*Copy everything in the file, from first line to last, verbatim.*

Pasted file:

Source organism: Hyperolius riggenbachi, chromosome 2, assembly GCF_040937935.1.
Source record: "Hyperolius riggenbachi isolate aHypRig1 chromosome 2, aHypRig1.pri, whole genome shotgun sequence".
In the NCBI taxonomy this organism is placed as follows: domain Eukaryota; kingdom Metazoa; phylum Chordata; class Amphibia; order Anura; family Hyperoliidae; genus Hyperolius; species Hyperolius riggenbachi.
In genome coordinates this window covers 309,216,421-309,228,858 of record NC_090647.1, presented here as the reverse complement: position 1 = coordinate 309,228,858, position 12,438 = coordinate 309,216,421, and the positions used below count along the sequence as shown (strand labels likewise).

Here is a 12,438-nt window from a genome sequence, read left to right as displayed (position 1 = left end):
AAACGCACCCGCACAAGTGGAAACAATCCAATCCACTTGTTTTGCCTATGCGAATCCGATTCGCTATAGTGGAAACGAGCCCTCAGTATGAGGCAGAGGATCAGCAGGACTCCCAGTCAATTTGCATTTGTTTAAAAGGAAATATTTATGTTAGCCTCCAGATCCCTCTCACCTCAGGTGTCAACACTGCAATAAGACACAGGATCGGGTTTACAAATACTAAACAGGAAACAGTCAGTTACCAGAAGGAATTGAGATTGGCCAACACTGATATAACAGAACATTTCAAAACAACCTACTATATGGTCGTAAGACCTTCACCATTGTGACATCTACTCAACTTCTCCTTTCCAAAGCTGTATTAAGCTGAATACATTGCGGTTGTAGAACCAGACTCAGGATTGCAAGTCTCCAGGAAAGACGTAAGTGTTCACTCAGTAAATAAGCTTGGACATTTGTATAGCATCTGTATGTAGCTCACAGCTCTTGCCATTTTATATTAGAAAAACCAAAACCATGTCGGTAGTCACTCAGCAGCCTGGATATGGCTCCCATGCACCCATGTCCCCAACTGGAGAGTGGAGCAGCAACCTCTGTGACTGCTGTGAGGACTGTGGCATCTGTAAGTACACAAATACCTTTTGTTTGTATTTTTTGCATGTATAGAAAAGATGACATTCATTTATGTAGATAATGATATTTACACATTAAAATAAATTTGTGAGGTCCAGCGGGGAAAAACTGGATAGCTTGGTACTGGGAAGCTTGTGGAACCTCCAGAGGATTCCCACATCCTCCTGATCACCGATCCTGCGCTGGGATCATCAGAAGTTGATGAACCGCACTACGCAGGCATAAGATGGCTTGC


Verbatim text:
Source organism: Hyperolius riggenbachi, chromosome 2, assembly GCF_040937935.1.
Source record: "Hyperolius riggenbachi isolate aHypRig1 chromosome 2, aHypRig1.pri, whole genome shotgun sequence".
In the NCBI taxonomy this organism is placed as follows: domain Eukaryota; kingdom Metazoa; phylum Chordata; class Amphibia; order Anura; family Hyperoliidae; genus Hyperolius; species Hyperolius riggenbachi.
In genome coordinates this window covers 309,216,421-309,228,858 of record NC_090647.1, presented here as the reverse complement: position 1 = coordinate 309,228,858, position 12,438 = coordinate 309,216,421, and the positions used below count along the sequence as shown (strand labels likewise).

Here is a 12,438-nt window from a genome sequence, read left to right as displayed (position 1 = left end):
AAACGCACCCGCACAAGTGGAAACAATCCAATCCACTTGTTTTGCCTATGCGAATCCGATTCGCTATAGTGGAAACGAGCCCTCAGTATGAGGCAGAGGATCAGCAGGACTCCCAGTCAATTTGCATTTGTTTAAAAGGAAATATTTATGTTAGCCTCCAGATCCCTCTCACCTCAGGTGTCAACACTGCAATAAGACACAGGATCGGGTTTACAAATACTAAACAGGAAACAGTCAGTTACCAGAAGGAATTGAGATTGGCCAACACTGATATAACAGAACATTTCAAAACAACCTACTATATGGTCGTAAGACCTTCACCATTGTGACATCTACTCAACTTCTCCTTTCCAAAGCTGTATTAAGCTGAATACATTGCGGTTGTAGAACCAGACTCAGGATTGCAAGTCTCCAGGAAAGACGTAAGTGTTCACTCAGTAAATAAGCTTGGACATTTGTATAGCATCTGTATGTAGCTCACAGCTCTTGCCATTTTATATTAGAAAAACCAAAACCATGTCGGTAGTCACTCAGCAGCCTGGATATGGCTCCCATGCACCCATGTCCCCAACTGGAGAGTGGAGCAGCAACCTCTGTGACTGCTGTGAGGACTGTGGCATCTGTAAGTACACAAATACCTTTTGTTTGTATTTTTTGCATGTATAGAAAAGATGACATTCATTTATGTAGATAATGATATTTACACATTAAAATAAATTTGTGAGGTCCAGCGGGGAAAAACTGGATAGCTTGGTACTGGGAAGCTTGTGGAACCTCCAGAGGATTCCCACATCCTCCTGATCACCGATCCTGCGCTGGGATCATCAGAAGTTGATGAACCGCACTACGCAGGCATAAGATGGCTTGC